The compiler handles token references in these positions differently.

  • The compiler erases type position references after conversion from TypeScript, so they have no impact on tree-shaking.

  • The compiler must retain value position references at runtime, which prevents the component from being tree-shaken.

In the example, the compiler retains the LibHeaderComponent token that occurs in the value position, which prevents the referenced component from being tree-shaken, even if the application developer does not actually use <lib-header> anywhere. If LibHeaderComponent is large (code, template, and styles), including it unnecessarily can significantly increase the size of the client application.

When to use the lightweight injection token pattern

The tree-shaking problem arises when a component is used as an injection token. There are two cases when that can happen.

  • The token is used in the value position of a content query.
  • The token is used as a type specifier for constructor injection.

In the following example, both uses of the OtherComponent token cause retention of OtherComponent (that is, prevent it from being tree-shaken when it is not used).

class MyComponent {
  constructor(@Optional() other: OtherComponent) {}

  @ContentChild(OtherComponent)
  other: OtherComponent|null;
}

Although tokens used only as type specifiers are removed when converted to JavaScript, all tokens used for dependency injection are needed at runtime. These effectively change constructor(@Optional() other: OtherComponent) to constructor(@Optional() @Inject(OtherComponent) other). The token is now in a value position, and causes the tree shaker to retain the reference.

For all services, a library should use tree-shakable providers, providing dependencies at the root level rather than in component constructors.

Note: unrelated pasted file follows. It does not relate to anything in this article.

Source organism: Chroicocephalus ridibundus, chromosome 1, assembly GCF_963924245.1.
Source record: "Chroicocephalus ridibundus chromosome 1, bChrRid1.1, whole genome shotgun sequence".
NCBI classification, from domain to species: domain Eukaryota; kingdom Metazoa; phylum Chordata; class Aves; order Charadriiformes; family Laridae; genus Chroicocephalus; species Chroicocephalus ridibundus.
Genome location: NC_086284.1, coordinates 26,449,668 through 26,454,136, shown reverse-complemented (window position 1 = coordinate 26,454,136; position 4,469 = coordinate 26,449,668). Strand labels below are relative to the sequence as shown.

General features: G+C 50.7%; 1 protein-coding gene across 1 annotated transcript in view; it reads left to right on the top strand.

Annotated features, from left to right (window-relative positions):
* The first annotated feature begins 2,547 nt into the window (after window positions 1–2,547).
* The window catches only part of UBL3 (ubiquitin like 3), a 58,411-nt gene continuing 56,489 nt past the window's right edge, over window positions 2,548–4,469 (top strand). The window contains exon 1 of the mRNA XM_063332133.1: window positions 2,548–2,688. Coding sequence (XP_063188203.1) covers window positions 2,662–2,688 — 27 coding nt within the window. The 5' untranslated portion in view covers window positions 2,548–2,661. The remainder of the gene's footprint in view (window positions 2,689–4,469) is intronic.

Using lightweight injection tokens

The lightweight injection token design pattern consists of using a small abstract class as an injection token, and providing the actual implementation at a later stage. The abstract class is retained (not tree-shaken), but it is small and has no material impact on the application size.

The following example shows how this works for the LibHeaderComponent.

abstract class LibHeaderToken {}

@Component({
  selector: 'lib-header',
  providers: [
    {provide: LibHeaderToken, useExisting: LibHeaderComponent}
  ]
  ...,
})
class LibHeaderComponent extends LibHeaderToken {}

@Component({
  selector: 'lib-card',
  ...,
})
class LibCardComponent {
  @ContentChild(LibHeaderToken) header: LibHeaderToken|null = null;
}

In this example, the LibCardComponent implementation no longer refers to LibHeaderComponent in either the type position or the value position. This allows full tree shaking of LibHeaderComponent to take place. The LibHeaderToken is retained, but it is only a class declaration, with no concrete implementation. It is small and does not materially impact the application size when retained after compilation.